Campaign promises might not be effective in addressing the long-running affordability problem, market observers say
Any increases in housing supply might not be enough to compensate for the accelerated market activity that will most likely stem from policies aimed at the demand aspect of the equation, market observers have said.
As part of their campaign promises in the lead-up to this year’s federal elections, Canada’s political parties have pledged to address the intractable housing affordability crisis. As of June, the national average home price was approximately $679,000, with the level heavily influenced by red-hot activity in Toronto and Vancouver, according to the Canadian Real Estate Association.
Benjamin Tal, deputy chief economist at the Canadian Imperial Bank of Commerce, expressed skepticism over just how effective these campaign promises would be.
“I am not sure how the supply measures will be implemented in an effective way. And there is a timing issue,” Tal said in an interview with The Globe and Mail. “The demand measures will impact the market much faster than any supply measure, so near-term it might be in fact stimulative.”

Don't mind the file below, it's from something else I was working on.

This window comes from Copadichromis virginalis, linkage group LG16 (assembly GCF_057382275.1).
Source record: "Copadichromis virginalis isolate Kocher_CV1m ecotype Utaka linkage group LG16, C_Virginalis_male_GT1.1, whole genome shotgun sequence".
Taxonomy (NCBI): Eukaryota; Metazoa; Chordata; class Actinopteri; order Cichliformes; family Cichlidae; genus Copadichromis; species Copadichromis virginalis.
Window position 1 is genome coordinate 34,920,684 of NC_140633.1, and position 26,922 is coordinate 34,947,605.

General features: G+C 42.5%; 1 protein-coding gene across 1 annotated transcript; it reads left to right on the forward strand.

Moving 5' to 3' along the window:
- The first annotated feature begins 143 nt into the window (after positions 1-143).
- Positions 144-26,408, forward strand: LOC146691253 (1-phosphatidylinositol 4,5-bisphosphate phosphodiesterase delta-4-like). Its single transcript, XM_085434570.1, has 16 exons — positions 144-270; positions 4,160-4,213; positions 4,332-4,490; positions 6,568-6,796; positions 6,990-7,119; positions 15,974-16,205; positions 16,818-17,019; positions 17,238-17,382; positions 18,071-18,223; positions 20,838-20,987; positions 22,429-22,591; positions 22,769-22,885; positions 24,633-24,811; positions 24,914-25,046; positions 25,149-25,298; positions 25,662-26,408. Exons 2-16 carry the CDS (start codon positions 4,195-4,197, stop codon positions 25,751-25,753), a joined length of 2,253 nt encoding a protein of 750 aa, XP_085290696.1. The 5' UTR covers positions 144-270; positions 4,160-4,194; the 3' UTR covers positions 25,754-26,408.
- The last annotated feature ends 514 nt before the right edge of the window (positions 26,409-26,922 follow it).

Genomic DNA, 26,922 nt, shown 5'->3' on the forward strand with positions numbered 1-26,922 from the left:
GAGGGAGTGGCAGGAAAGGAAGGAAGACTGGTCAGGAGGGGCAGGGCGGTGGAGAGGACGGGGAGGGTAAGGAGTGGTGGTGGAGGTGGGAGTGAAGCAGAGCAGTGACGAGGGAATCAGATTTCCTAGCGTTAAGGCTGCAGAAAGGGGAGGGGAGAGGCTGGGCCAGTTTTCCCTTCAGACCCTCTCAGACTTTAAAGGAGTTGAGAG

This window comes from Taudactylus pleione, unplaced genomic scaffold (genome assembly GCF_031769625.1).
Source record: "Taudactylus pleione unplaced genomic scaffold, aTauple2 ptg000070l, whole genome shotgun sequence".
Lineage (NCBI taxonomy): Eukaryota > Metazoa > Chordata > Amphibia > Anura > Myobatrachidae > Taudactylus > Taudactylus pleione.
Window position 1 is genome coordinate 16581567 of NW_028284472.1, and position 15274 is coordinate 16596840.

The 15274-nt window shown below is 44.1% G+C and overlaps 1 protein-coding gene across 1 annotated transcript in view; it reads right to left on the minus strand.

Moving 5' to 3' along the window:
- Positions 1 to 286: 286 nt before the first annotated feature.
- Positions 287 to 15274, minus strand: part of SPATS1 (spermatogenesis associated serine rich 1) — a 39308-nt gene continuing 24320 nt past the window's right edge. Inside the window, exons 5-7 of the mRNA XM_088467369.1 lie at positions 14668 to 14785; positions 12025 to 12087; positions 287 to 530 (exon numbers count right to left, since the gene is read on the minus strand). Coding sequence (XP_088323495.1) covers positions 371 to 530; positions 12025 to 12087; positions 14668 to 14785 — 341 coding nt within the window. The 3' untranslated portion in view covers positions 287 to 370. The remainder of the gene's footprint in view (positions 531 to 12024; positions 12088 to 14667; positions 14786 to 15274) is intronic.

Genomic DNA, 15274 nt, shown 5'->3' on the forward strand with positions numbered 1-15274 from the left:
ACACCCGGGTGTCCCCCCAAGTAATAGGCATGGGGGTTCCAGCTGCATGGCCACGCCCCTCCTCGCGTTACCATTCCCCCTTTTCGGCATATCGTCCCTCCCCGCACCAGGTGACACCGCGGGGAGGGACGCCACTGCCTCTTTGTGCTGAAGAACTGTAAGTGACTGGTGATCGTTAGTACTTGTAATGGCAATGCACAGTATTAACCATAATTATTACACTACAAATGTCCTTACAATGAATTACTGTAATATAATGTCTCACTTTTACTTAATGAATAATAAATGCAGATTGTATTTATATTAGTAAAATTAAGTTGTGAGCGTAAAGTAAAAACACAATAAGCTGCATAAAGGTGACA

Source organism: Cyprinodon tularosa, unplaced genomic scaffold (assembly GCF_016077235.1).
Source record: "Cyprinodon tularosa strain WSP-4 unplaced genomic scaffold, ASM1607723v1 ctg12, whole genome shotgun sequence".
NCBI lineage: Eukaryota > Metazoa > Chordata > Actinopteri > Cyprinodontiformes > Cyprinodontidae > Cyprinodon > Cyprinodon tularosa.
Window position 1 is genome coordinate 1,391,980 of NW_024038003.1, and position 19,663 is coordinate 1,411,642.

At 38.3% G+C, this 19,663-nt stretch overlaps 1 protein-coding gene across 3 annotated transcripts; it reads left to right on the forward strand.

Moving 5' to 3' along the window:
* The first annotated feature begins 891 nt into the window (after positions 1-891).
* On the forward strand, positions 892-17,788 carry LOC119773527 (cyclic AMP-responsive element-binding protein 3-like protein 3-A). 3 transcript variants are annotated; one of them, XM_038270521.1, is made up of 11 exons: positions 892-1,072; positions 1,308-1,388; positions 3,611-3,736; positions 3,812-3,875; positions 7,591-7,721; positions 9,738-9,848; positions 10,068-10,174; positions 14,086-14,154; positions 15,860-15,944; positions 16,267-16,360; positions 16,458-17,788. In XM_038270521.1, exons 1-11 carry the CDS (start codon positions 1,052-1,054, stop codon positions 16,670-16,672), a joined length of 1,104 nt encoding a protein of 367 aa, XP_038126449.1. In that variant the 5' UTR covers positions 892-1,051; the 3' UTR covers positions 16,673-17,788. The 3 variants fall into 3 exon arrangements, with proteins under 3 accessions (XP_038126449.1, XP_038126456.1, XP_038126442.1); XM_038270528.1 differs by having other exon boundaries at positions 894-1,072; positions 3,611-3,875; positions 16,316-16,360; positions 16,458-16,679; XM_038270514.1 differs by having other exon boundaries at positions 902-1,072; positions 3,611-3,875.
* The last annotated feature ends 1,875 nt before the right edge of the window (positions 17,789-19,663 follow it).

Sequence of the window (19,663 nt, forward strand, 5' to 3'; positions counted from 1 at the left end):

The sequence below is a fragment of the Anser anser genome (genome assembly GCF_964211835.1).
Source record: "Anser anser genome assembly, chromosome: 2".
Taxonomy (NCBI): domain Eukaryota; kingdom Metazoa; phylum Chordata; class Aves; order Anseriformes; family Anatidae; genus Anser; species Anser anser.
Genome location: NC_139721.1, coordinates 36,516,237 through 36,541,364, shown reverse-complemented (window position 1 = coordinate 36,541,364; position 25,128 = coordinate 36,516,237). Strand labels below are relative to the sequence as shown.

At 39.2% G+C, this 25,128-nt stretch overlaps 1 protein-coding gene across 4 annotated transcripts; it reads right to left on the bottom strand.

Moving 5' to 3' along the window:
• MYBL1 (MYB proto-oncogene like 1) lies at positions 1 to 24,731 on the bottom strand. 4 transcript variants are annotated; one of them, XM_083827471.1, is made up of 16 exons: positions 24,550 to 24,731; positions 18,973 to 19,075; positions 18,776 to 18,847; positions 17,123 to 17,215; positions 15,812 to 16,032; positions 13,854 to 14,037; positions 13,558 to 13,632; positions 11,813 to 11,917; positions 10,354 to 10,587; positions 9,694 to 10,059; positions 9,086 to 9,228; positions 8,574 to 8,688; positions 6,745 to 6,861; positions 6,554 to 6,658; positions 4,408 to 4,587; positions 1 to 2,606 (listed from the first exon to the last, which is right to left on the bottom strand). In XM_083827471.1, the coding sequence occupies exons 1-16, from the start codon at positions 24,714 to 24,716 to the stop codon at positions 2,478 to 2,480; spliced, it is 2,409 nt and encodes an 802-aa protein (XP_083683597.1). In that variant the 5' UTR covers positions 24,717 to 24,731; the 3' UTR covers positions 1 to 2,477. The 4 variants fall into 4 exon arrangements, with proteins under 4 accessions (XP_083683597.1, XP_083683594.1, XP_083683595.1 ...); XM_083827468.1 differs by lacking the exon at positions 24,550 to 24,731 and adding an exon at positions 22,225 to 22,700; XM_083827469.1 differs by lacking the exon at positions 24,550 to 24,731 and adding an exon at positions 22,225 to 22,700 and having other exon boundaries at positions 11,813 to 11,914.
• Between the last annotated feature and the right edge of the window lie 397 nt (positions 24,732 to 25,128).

The pledges currently have little in the way of specifics, said Paul Taylor, president of Mortgage Professionals Canada.
“It’s quite possible that no party really does anything meaningful for some time,” Taylor said.
On the contrary, any demand-side interventions might be disastrous for the market’s long-term affordability prospects, considering the possibility of immigration-boosted population growth in the near future, said Jean-François Perrault, chief economist at Scotiabank.
“As we go forward in time, things will become less affordable and there will be more people needing to rent. That is going to get worse, if you don’t increase supply a lot,” Perrault said. “There is no question that demand will increase as a result of the parties’ proposals to increase affordability.”